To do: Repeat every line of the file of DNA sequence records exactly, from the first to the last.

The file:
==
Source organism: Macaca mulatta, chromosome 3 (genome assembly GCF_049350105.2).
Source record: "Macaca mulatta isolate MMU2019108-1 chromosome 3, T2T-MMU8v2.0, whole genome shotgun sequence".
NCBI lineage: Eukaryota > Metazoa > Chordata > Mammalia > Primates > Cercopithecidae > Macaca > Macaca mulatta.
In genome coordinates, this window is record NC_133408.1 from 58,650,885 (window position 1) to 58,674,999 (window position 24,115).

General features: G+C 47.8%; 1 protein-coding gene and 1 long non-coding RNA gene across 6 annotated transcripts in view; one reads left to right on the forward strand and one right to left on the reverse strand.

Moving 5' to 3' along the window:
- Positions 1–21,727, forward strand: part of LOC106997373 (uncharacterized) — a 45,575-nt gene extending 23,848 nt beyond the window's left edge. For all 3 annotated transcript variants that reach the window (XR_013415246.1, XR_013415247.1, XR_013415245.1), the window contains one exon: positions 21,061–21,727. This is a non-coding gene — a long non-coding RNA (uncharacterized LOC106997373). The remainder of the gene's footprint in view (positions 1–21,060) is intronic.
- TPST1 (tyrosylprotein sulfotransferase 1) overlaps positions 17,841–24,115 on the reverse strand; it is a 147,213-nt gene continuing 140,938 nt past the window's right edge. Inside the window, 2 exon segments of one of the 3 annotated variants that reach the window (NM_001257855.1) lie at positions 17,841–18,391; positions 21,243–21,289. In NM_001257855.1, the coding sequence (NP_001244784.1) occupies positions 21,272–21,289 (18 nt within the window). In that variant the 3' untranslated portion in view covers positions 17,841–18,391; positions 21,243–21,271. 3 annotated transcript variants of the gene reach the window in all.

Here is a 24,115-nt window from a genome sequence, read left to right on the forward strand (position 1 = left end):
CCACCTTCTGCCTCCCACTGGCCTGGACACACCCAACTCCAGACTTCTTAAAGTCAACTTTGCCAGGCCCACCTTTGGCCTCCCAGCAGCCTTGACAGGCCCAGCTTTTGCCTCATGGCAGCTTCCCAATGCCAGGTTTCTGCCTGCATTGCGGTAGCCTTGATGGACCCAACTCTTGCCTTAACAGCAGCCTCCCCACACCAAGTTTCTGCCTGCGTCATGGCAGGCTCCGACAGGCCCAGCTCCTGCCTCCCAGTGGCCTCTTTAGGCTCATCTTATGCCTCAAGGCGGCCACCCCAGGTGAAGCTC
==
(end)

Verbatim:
Source organism: Macaca mulatta, chromosome 3 (genome assembly GCF_049350105.2).
Source record: "Macaca mulatta isolate MMU2019108-1 chromosome 3, T2T-MMU8v2.0, whole genome shotgun sequence".
NCBI lineage: Eukaryota > Metazoa > Chordata > Mammalia > Primates > Cercopithecidae > Macaca > Macaca mulatta.
In genome coordinates, this window is record NC_133408.1 from 58,650,885 (window position 1) to 58,674,999 (window position 24,115).

General features: G+C 47.8%; 1 protein-coding gene and 1 long non-coding RNA gene across 6 annotated transcripts in view; one reads left to right on the forward strand and one right to left on the reverse strand.

Moving 5' to 3' along the window:
- Positions 1–21,727, forward strand: part of LOC106997373 (uncharacterized) — a 45,575-nt gene extending 23,848 nt beyond the window's left edge. For all 3 annotated transcript variants that reach the window (XR_013415246.1, XR_013415247.1, XR_013415245.1), the window contains one exon: positions 21,061–21,727. This is a non-coding gene — a long non-coding RNA (uncharacterized LOC106997373). The remainder of the gene's footprint in view (positions 1–21,060) is intronic.
- TPST1 (tyrosylprotein sulfotransferase 1) overlaps positions 17,841–24,115 on the reverse strand; it is a 147,213-nt gene continuing 140,938 nt past the window's right edge. Inside the window, 2 exon segments of one of the 3 annotated variants that reach the window (NM_001257855.1) lie at positions 17,841–18,391; positions 21,243–21,289. In NM_001257855.1, the coding sequence (NP_001244784.1) occupies positions 21,272–21,289 (18 nt within the window). In that variant the 3' untranslated portion in view covers positions 17,841–18,391; positions 21,243–21,271. 3 annotated transcript variants of the gene reach the window in all.

Here is a 24,115-nt window from a genome sequence, read left to right on the forward strand (position 1 = left end):
CCACCTTCTGCCTCCCACTGGCCTGGACACACCCAACTCCAGACTTCTTAAAGTCAACTTTGCCAGGCCCACCTTTGGCCTCCCAGCAGCCTTGACAGGCCCAGCTTTTGCCTCATGGCAGCTTCCCAATGCCAGGTTTCTGCCTGCATTGCGGTAGCCTTGATGGACCCAACTCTTGCCTTAACAGCAGCCTCCCCACACCAAGTTTCTGCCTGCGTCATGGCAGGCTCCGACAGGCCCAGCTCCTGCCTCCCAGTGGCCTCTTTAGGCTCATCTTATGCCTCAAGGCGGCCACCCCAGGTGAAGCTC